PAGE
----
California must value librarians; libraries can’t run themselves
October 26, 2011|By Regina Powers
California does not value librarians.
As of last year, 3,432 full-time librarians served 37,253,956 Californians.... Here, there is one school librarian for every 5,965 students.
On school visits, I ask what students think a librarian does. The response is always the same. "Librarians check out books. They read a lot. They tell people to be quiet." When I told a friend that I was embarking on my graduate degree, he asked, "You need a master's degree in the Dewey Decimal System?"
With that attitude, who cares whether California has any librarians left? Why not replace us with phone trees, self-service checkout machines and volunteers?
But librarians are more than book finders, shelf arrangers, computer technicians and shush-ers. In a society overwhelmed by massive amounts of data, they are the ultimate gatekeepers and organizers of high-quality information... They guard historically relevant materials. They motivate and inspire readers. They add depth to teachers' curricula....Over the last decade, California librarians have adapted to overwhelming changes in the systems and quantities of information they provide. They did so with demoralized staff, dwindling funding and fickle legislative support.
Saving libraries but not librarians [Blowback]
November 3, 2011 By Dan Terzian
The Internet is replacing librarians. Or at least it should be...The digital revolution has made many librarians obsolete.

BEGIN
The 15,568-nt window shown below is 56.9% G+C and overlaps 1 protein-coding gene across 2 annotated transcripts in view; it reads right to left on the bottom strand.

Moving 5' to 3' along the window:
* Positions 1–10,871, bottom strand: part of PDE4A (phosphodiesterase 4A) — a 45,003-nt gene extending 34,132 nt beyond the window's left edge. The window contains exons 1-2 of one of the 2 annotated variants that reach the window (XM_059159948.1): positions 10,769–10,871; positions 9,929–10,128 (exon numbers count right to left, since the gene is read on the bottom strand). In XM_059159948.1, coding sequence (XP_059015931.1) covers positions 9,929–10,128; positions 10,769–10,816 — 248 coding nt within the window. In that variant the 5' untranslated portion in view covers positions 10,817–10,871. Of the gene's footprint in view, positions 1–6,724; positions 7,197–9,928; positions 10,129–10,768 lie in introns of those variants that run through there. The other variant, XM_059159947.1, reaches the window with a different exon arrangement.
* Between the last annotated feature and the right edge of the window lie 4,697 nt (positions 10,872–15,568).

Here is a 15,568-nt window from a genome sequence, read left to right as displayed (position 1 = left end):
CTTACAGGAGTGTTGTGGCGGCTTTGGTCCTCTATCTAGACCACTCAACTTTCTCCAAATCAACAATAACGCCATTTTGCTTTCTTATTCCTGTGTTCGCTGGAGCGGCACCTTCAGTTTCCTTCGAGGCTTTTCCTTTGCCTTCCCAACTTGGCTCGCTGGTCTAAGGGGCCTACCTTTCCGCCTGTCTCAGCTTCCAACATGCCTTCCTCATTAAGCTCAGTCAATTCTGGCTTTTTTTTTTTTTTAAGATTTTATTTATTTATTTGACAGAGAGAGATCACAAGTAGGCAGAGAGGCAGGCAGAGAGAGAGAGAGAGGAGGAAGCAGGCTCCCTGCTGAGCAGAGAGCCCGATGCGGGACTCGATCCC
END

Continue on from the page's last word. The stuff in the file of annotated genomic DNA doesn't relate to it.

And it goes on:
Historically, librarians exclusively provided many services: They organized information, guided others' research and advised community members. But now, librarians compete with the Internet and Google.
Unlike libraries, the Internet's information is not bound by walls; from blogs and books to journals and laws, the Internet has them all.
Even many college students' first -- and often last -- source for research is Google. Only after Googling fails would the students seek a librarian's guidance.... Libraries should embrace the digital revolution, …even though it entails the loss of librarians. The purpose of libraries -- the purpose of librarians -- is to spread knowledge. The growth of the Internet changes how we pursue this purpose. We no longer need librarians in the same way and in the same number as before. It's understandable why librarians bemoan this; nobody wants to see their profession fade into obscurity. but libraries do not serve the egos of librarians; they serve the people. And in the information age, serving the people requires evolving and innovating.